To become gradually bald is a normal part of the ageing process for most men. No treatment is wanted or needed by most affected men. Normal washing and combing of hair will not make it fall out any quicker, so continue with your normal hair routine.
It helps to find a style that suits you: many people opt for a short cropped style. Finding a good hairdresser or barber can make you look and feel a lot better.
For some men, baldness can be distressing, particularly if it is excessive or occurs early in life. Treatment may then help.
Finasteride was launched in the UK in 2002, although it has been available in the USA since 1997. It works by blocking the conversion of testosterone to dihydrotestosterone. The hair follicles are then not affected by this hormone and can enlarge back to normal.
In around 1 in 3 to 6 men taking finasteride, enough hair regrowth occurs for them to consider treatment helpful.
Some points about finasteride include the following:
- It takes about four months for any effect to be noticed and up to 1-2 years for full hair growth.
- The balding process returns if treatment is stopped. Therefore, if successful, you need to carry on treatment to maintain the effect.
- Side-effects are uncommon. The most common is that about 2 in 100 treated men report loss of sex drive (libido).
- It does not work in women with male pattern baldness.
- You need a private prescription to get it from a pharmacy.
- You need to keeping taking it for it to work. Once you stop, the hair goes back to how it was.
Minoxidil lotion is a rub-on treatment that you can buy at pharmacies, without a prescription. It is not clear how it works. The higher-strength solution (5%) is for men only and is more effective than the 2% solution. The 5% strength is now also available as a foam.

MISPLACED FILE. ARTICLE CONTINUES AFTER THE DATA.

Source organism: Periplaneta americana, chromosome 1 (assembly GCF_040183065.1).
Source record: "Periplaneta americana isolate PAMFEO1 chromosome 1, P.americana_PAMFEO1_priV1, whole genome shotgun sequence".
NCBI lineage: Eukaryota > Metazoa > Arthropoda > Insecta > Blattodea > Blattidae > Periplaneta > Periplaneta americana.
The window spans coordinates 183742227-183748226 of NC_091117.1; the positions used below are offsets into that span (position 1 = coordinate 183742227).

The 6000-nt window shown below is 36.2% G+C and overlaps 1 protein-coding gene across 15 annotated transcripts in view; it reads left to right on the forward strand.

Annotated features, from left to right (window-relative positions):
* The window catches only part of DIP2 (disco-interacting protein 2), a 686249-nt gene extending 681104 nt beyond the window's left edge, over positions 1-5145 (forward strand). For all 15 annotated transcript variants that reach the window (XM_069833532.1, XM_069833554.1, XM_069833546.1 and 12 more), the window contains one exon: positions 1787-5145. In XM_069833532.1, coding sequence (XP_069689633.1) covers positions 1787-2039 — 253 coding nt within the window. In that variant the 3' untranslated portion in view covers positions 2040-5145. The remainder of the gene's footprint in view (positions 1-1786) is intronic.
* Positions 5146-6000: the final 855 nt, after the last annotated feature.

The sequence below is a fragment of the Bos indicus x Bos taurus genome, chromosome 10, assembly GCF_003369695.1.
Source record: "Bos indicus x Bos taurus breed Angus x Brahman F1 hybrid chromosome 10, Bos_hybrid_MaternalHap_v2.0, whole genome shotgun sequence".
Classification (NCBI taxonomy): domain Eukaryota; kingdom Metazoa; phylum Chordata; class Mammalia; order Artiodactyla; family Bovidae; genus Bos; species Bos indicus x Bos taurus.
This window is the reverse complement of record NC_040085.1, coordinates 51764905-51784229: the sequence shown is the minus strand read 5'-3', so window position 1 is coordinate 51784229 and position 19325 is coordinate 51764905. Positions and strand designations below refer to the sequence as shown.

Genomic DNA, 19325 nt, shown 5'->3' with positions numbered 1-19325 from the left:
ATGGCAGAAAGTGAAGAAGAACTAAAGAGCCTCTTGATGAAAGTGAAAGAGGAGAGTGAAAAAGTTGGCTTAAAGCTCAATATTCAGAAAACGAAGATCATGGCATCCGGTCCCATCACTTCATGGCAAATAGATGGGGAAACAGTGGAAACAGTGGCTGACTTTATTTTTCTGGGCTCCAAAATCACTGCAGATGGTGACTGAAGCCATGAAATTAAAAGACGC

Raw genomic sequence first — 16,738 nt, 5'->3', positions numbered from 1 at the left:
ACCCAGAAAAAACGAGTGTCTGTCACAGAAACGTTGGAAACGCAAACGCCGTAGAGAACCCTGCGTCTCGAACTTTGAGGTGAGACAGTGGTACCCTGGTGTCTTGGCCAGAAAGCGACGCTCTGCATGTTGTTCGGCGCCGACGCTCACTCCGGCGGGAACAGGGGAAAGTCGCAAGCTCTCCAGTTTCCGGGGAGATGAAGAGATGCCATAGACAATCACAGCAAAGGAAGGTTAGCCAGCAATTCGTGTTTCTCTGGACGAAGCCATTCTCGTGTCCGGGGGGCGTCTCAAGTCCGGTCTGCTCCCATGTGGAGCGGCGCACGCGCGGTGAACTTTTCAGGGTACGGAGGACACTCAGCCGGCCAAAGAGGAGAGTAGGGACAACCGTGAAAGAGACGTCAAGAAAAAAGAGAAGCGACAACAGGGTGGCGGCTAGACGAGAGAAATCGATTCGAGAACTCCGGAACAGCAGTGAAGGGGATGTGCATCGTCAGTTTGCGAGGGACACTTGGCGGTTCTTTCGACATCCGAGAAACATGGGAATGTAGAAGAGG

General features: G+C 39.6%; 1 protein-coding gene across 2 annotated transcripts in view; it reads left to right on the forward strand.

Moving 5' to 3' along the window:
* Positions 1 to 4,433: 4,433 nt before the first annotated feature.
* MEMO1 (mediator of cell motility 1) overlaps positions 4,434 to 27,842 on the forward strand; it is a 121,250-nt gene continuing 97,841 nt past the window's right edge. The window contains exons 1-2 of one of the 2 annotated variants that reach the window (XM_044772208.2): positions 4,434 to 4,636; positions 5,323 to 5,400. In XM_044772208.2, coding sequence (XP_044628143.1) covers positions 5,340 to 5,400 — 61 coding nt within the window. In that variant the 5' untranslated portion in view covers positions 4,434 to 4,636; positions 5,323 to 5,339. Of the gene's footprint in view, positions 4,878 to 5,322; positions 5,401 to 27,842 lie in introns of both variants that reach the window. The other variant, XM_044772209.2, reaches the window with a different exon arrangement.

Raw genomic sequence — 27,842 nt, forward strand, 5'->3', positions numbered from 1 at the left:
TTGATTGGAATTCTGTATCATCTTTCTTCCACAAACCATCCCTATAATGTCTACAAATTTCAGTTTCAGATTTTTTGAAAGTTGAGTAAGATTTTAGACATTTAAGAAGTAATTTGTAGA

There is debate as to how effective it is. It is most effective when used early on, rather than when a lot of hair has already been lost. It seems that it is best used to prevent further hair loss but some hair regrowth occurs in some users.
A wig is the traditional option for baldness. Some people find them useful; others find them uncomfortable and not very convincing. For male pattern baldness, they cannot be prescribed on the NHS, so they may be expensive.
Techniques such as hair transplantation, scalp flaps and other procedures have been used for a number of years. Newer techniques are giving better results. Success rates vary. It is expensive and not available on the NHS.
Further reading and references
Alopecia, androgenetic - male; NICE CKS, June 2016 (UK access only)
Alopecia, androgenetic - female; NICE CKS, May 2016 (UK access only)
Blume-Peytavi U, Blumeyer A, Tosti A, et al; S1 guideline for diagnostic evaluation in androgenetic alopecia in men, women and adolescents. British Association of Dermatologists 2011 164, pp5–15
Valente Duarte de Sousa IC, Tosti A; New investigational drugs for androgenetic alopecia. Expert Opin Investig Drugs. 2013 May22(5):573-89. doi: 10.1517/13543784.2013.784743. Epub 2013 Apr 4.
Mella JM, Perret MC, Manzotti M, et al; Efficacy and safety of finasteride therapy for androgenetic alopecia: a systematic review. Arch Dermatol. 2010 Oct146(10):1141-50. doi: 10.1001/archdermatol.2010.256.
Feily A, Moeineddin F; Feily's method as new mode of hair grafting in prevention of scalp necrosis even in dense hair transplantation. Dermatol Pract Concept. 2015 Jul 315(3):41-6. doi: 10.5826/dpc.0503a10. eCollection 2015 Jul.
Dua A, Dua K; Follicular unit extraction hair transplant. J Cutan Aesthet Surg. 2010 May3(2):76-81. doi: 10.4103/0974-2077.69015.